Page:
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Applying techniques learnt from exercises into songs.

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fox18
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Hey guys,

First post so Sorry if the subject was a little vague but I'll try and explain better now.

Not long ago I came across some videos posted by Robert Lunte on youtube where he explained things like Pasaggio, chest voice and head voice, covering and demonstrated his "lift up pull back" technique. I found these videos very beneficial and when singing an ascending siren, I have no problems when travelling up my range, bridging form chest to head and singing high notes inead voice with power and resonance.

However, when singing actual songs (where melodies tend to jump around), I find I have a lot of trouble bridging properly, quickly and following the vocal melody singing the notes in the correct registers. The hardest notes for me to get are the low head voice notes where I find myself pulling chest rather than switching to head (resulting in strain). It is obviously a very frustrating problem because when I go back to doing an ascending siren I do it fine with no strain.

I was just wondering if anyone had any advice they could give me to help apply techniques learnt form exercises into singing songs. unless of course I'm just being inpatient lol.

Thanks,

Rob

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Hey guys,

First post so Sorry if the subject was a little vague but I'll try and explain better now.

However, when singing actual songs (where melodies tend to jump around), I find I have a lot of trouble bridging properly, quickly and following the vocal melody singing the notes in the correct registers. The hardest notes for me to get are the low head voice notes where I find myself pulling chest rather than switching to head (resulting in strain). It is obviously a very frustrating problem because when I go back to doing an ascending siren I do it fine with no strain.

I was just wondering if anyone had any advice they could give me to help apply techniques learnt form exercises into singing songs. unless of course I'm just being inpatient lol.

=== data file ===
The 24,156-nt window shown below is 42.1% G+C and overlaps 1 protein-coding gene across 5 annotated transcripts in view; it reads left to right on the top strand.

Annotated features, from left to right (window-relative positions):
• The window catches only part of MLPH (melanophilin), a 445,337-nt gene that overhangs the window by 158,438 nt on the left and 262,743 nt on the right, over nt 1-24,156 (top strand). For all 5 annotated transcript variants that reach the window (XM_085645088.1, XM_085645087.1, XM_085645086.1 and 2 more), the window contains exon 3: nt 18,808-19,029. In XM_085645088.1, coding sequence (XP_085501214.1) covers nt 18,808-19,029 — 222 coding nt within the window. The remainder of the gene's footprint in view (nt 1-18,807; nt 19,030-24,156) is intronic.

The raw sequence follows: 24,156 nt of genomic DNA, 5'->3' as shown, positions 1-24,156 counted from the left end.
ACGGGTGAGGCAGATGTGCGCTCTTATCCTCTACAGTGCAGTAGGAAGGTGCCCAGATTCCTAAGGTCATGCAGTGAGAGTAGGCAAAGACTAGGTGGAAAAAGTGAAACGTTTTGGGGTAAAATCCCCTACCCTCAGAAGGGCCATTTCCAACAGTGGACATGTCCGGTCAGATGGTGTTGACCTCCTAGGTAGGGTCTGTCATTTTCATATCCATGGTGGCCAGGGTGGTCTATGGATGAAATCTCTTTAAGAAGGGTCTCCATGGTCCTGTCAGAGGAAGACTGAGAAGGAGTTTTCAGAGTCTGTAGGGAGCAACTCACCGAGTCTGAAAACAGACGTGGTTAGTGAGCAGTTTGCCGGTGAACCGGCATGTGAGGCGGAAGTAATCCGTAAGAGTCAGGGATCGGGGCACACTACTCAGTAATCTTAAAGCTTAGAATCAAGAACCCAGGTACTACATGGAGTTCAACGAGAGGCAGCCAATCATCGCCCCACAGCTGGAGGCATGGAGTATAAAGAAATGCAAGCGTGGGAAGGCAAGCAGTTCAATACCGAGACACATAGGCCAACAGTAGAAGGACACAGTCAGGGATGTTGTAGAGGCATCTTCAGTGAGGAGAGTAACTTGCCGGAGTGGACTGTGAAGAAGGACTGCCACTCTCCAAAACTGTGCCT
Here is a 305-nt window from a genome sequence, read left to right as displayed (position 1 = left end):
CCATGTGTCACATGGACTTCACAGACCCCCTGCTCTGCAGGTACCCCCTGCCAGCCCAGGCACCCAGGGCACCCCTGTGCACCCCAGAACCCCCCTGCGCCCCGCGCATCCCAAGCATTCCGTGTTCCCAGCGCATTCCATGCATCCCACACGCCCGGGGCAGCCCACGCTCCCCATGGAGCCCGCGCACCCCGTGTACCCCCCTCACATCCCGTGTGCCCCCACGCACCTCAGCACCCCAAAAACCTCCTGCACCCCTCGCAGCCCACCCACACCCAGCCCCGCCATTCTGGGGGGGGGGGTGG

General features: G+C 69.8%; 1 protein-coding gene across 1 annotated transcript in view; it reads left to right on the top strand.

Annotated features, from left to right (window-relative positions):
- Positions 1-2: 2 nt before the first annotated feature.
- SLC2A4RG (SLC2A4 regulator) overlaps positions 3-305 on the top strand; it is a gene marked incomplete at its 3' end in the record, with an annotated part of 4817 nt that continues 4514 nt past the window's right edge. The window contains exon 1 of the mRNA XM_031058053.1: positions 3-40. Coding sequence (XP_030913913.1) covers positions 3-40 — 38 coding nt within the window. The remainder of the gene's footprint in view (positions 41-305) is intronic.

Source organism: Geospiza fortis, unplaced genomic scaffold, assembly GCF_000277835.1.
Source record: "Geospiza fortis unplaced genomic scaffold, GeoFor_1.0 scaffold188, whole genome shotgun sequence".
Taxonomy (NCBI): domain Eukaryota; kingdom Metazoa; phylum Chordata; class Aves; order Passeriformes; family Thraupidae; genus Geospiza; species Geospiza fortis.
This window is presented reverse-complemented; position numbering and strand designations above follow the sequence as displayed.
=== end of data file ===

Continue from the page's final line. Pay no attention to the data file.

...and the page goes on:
Thanks,

Rob

If you appraoch an exercise as a song and visa versa, you don't run in that problem. It might sound that you're connecting good on that exercise, but if that's the same approach you're using in songs and it's not working, then the exercise was wrong too.

What you need to do is IGNORE musicality for a bit, and just approach a phrase from a technical spot. Overdo it even. Do it like you approached it in your exercise before which you thought which was good. Does it work? If not... your exercise was flaud too. I know that's maybe oversimplifying stuff, but it's really the thruth!

Hope this helps.

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Good advice. You can also try to first sing the melody with an Eh vowel instead of every word/syllable and if that's even tough, try to siren up to the high notes for a while, since you have an easier time with that.

In short, try to go GRADUALLY from exercises to songs, instead of doing it in one quick jump.

One more thing, for high notes you will need to modify some vowels. If a vowel is too closed, open it a bit. If a vowel is too open, close it a bit.

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OK Thanks, I'll spend some more time on just the exercise to make sure I'm actually doing it right and then I'll try and convert it into the song slowly. I did read that doing an "Eh" vowel helps although It's difficult when certain words Don't have the vowel but I guess getting the technique right first is what matters.

Cheers guys, appreciate it.

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Having issues on songs verses exercises is very normal. You're dealing with a lot of intervals and also tons of vowel shifts which could engage the constrictors.

Make up exercises for certain difficult phrases in the song. Sing the phrase low where you don't have problems. Go up a half step and repeat all the way up to the difficult area, staying as free as possible as you go up.

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i have learned the worst thing to do is spend a lot of time "singing" vocal exercises. i no longer look at vocal exercises as singing. singing is singing, and vocal exercises are vocal exercises. you must practise both.

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